It doesn’t need to be this way. Rhett points out that Lambir’s missing species seem to be doing okay in Sungai Wain, a similarly sized but far more degraded forest in the Indonesian part of Borneo where local hunting has been controlled.

But in Lambir, the decline in numbers of large fruit eating animals — the gibbons and monkeys and big birds such as hornbills — spells trouble for the species whose seeds they disperse. [Update – March 2013 — Rhett has published a new paper that shows what the loss of big seed dispersers means for the trees in the forest]

Of all Lambir’s missing animals, the rhinoceros hornbill holds a special place in my heart. This species is the state bird of Sarawak and in Iban mythology a symbol and messenger of the war god. They are the royalty of Bornean skies, sleek black swan-sized birds with colourful beaks and wings that beat loud and let the world know they are on their way.

Last month, before I had heard about Rhett’s new paper, I bumped into someone who used to work for the Sarawak National Parks and Wildlife Office. I told him ten years had passed since I had been in Sarawak and I asked him how the hornbills were doing.

“Who cares?” he said with a smile and shake of his head. He cared of course, and he knew I did too. He meant it was already too late to care because no-one else did.

Rhinoceros Hornbill


Harrison, R. D. 2011. Emptying the Forest: Hunting and the Extirpation of Wildlife from Tropical Nature Reserves. Bioscience. 61: 919-924. [Abstract]

Azlan MJ, Engkamat L. 2006. Camera trapping and conservation in Lambir Hills National Park, Sarawak. Raffles Bulletin of Zoology 54: 469–475. [PDF]

Shanahan, M. & Debski, I. 2002. Vertebrates of Lambir Hills National Park, Sarawak, Malayan Nature Journal 56: 103-118.

10 thoughts on “The near empty forest that proves conservation is failing

  1. perhaps a large part of the answer lies in looking at ways to decrease human population growth in less western countries. As I understand it, nature can bounce back.. given time to do so without mounting anthropogenic pressures

    • Hi Andy, the population density in Sarawak (and the rest of Malaysia) is actually not very high, nor is population growth. It is the high consumption in Western countries (with their massive demand for palm oil that goes into hundreds of supermarket products, and for tropical timber, plywood and pulp for paper) that has encouraged countries like Malaysia to strip their forests and leave so little high-diversity habitat left. Had that not happened, I imagine the wildlife populations would be much more resilient to the hunting pressure from local people.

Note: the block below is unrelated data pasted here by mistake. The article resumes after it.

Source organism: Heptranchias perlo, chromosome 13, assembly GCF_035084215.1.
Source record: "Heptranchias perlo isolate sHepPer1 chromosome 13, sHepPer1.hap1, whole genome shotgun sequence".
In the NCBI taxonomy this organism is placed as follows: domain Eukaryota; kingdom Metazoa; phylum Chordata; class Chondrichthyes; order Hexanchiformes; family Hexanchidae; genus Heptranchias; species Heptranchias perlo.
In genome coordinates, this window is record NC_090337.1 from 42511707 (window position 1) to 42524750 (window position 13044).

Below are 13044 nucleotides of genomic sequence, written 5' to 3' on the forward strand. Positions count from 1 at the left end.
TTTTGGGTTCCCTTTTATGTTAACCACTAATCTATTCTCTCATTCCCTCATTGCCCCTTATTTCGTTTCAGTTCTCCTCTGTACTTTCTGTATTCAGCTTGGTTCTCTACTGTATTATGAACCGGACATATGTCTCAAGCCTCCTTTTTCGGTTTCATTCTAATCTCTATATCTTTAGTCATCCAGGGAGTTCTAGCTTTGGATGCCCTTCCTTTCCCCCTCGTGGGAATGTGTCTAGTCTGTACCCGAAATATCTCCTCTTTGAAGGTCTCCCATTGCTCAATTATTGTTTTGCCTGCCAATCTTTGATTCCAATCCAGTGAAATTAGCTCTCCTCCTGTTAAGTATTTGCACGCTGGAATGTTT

• Curtailing the so-called “population boom” in “less Western” countries is so often fronted as the causal factor for many of the world’s problems. I guess we can compare the consumption of resources in the “less Western” areas of the world that have high “human population growth” with consumption in the “more Western” world in order to throw some light on who is responsible for the depletion of resources.

      A lot of the deforestation that happens in Africa, for example, is to fuel habits in the more “Western world”, including the consumption of coffee, tea, cacao, the use of jewellery, etc.

  2. This sounds all too familiar from the forests I work in as well. In mainland South-East Asia an increasing amount of the hunting is commercial, and often international in origin. In a reserve where I work in peninsular Malaysia the locals say that they come across teams of hunters in the forest that they don’t recognise and who can’t even speak Malay; they suspect them to be Thai, contract hunters brought down to meet demand from the north. With not much forest left, the remaining patches are becoming very crowded.

  3. Thanks for writing up Sarawak. As one who calls it his birth place, I mourn the loss of the place I called home. I railed against the rape of Sarawak for years, sitting in the comfort of my adopted home, Canada, and one day realised things were no different in Canada. We have lost most of our forests to progress and development. Even as I write today, countless species are threatened by the ongoing development. It’s not so much a need to wipe out Western populations that drive the need for goods, its a need for a change of lifestyles here.

  4. Dear Mike,